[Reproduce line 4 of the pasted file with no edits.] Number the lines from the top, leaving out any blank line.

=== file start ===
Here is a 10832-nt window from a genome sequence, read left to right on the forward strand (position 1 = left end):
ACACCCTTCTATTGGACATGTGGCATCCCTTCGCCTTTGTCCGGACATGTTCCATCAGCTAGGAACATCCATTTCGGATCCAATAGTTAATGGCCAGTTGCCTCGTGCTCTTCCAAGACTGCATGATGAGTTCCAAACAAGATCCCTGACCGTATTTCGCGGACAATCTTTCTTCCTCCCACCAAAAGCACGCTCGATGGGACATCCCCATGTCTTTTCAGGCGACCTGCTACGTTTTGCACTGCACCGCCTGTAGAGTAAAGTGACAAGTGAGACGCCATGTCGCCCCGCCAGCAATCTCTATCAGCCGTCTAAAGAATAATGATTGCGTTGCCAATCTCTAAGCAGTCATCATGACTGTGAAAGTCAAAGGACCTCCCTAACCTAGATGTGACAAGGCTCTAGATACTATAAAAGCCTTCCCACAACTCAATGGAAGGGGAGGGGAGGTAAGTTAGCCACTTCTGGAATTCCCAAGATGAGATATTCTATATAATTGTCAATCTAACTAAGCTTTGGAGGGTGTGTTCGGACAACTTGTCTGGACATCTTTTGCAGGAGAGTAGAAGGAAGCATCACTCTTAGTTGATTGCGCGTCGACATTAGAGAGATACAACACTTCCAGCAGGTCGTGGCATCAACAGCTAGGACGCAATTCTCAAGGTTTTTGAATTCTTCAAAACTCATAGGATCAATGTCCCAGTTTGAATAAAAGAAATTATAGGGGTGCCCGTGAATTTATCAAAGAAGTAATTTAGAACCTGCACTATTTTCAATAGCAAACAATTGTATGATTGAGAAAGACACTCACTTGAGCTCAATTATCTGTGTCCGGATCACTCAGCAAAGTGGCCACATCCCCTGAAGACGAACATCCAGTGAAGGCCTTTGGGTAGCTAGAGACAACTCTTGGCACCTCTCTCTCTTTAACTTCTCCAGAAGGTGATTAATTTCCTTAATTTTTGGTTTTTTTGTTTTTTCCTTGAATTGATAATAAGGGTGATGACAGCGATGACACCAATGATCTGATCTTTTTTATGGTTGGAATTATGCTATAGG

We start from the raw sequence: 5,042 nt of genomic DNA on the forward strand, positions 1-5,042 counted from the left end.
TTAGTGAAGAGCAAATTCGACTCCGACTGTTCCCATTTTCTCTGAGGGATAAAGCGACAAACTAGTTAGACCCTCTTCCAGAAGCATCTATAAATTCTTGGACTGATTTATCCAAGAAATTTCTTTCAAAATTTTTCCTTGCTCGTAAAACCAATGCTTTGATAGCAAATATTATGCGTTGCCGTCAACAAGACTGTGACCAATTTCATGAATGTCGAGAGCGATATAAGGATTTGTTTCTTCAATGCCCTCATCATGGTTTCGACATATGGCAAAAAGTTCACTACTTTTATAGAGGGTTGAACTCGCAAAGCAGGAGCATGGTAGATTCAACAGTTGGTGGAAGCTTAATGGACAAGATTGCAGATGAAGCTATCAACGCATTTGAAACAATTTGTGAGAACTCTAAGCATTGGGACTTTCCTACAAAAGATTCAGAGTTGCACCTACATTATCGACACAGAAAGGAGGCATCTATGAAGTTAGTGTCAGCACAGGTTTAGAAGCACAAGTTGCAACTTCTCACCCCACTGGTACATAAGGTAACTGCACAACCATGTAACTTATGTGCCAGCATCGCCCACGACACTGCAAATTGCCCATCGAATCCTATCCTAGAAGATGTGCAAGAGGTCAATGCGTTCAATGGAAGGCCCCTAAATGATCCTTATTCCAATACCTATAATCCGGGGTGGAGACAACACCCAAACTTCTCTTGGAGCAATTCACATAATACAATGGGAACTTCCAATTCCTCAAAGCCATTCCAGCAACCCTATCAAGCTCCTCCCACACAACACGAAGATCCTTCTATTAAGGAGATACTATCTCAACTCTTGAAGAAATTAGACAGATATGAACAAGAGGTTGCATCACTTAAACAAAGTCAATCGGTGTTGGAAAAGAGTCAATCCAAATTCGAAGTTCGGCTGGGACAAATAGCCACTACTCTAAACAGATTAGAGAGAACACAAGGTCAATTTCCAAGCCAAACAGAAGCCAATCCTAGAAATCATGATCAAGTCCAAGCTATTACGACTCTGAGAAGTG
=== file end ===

TTAGTGAAGAGCAAATTCGACTCCGACTGTTCCCATTTTCTCTGAGGGATAAAGCGACAAACTAGTTAGACCCTCTTCCAGAAGCATCTATAAATTCTTGGACTGATTTATCCAAGAAATTTCTTTCAAAATTTTTCCTTGCTCGTAAAACCAATGCTTTGATAGCAAATATTATGCGTTGCCGTCAACAAGACTGTGACCAATTTCATGAATGTCGAGAGCGATATAAGGATTTGTTTCTTCAATGCCCTCATCATGGTTTCGACATATGGCAAAAAGTTCACTACTTTTATAGAGGGTTGAACTCGCAAAGCAGGAGCATGGTAGATTCAACAGTTGGTGGAAGCTTAATGGACAAGATTGCAGATGAAGCTATCAACGCATTTGAAACAATTTGTGAGAACTCTAAGCATTGGGACTTTCCTACAAAAGATTCAGAGTTGCACCTACATTATCGACACAGAAAGGAGGCATCTATGAAGTTAGTGTCAGCACAGGTTTAGAAGCACAAGTTGCAACTTCTCACCCCACTGGTACATAAGGTAACTGCACAACCATGTAACTTATGTGCCAGCATCGCCCACGACACTGCAAATTGCCCATCGAATCCTATCCTAGAAGATGTGCAAGAGGTCAATGCGTTCAATGGAAGGCCCCTAAATGATCCTTATTCCAATACCTATAATCCGGGGTGGAGACAACACCCAAACTTCTCTTGGAGCAATTCACATAATACAATGGGAACTTCCAATTCCTCAAAGCCATTCCAGCAACCCTATCAAGCTCCTCCCACACAACACGAAGATCCTTCTATTAAGGAGATACTATCTCAACTCTTGAAGAAATTAGACAGATATGAACAAGAGGTTGCATCACTTAAACAAAGTCAATCGGTGTTGGAAAAGAGTCAATCCAAATTCGAAGTTCGGCTGGGACAAATAGCCACTACTCTAAACAGATTAGAGAGAACACAAGGTCAATTTCCAAGCCAAACAGAAGCCAATCCTAGAAATCATGATCAAGTCCAAGCTATTACGACTCTGAGAAGTG